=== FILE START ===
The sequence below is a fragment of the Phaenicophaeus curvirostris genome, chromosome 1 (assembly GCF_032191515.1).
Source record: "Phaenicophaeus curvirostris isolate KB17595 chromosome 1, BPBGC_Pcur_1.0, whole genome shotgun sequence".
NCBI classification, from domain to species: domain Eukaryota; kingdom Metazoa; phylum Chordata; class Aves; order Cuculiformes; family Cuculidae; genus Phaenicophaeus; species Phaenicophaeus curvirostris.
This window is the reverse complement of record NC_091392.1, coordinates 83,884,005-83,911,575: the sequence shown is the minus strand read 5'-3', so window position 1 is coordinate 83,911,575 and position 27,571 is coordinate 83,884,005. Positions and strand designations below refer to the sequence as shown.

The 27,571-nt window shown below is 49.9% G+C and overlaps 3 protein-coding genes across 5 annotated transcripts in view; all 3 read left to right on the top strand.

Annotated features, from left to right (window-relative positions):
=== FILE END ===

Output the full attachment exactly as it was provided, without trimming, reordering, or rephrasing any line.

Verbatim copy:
The sequence below is a fragment of the Phaenicophaeus curvirostris genome, chromosome 1 (assembly GCF_032191515.1).
Source record: "Phaenicophaeus curvirostris isolate KB17595 chromosome 1, BPBGC_Pcur_1.0, whole genome shotgun sequence".
NCBI classification, from domain to species: domain Eukaryota; kingdom Metazoa; phylum Chordata; class Aves; order Cuculiformes; family Cuculidae; genus Phaenicophaeus; species Phaenicophaeus curvirostris.
This window is the reverse complement of record NC_091392.1, coordinates 83,884,005-83,911,575: the sequence shown is the minus strand read 5'-3', so window position 1 is coordinate 83,911,575 and position 27,571 is coordinate 83,884,005. Positions and strand designations below refer to the sequence as shown.

The 27,571-nt window shown below is 49.9% G+C and overlaps 3 protein-coding genes across 5 annotated transcripts in view; all 3 read left to right on the top strand.

Annotated features, from left to right (window-relative positions):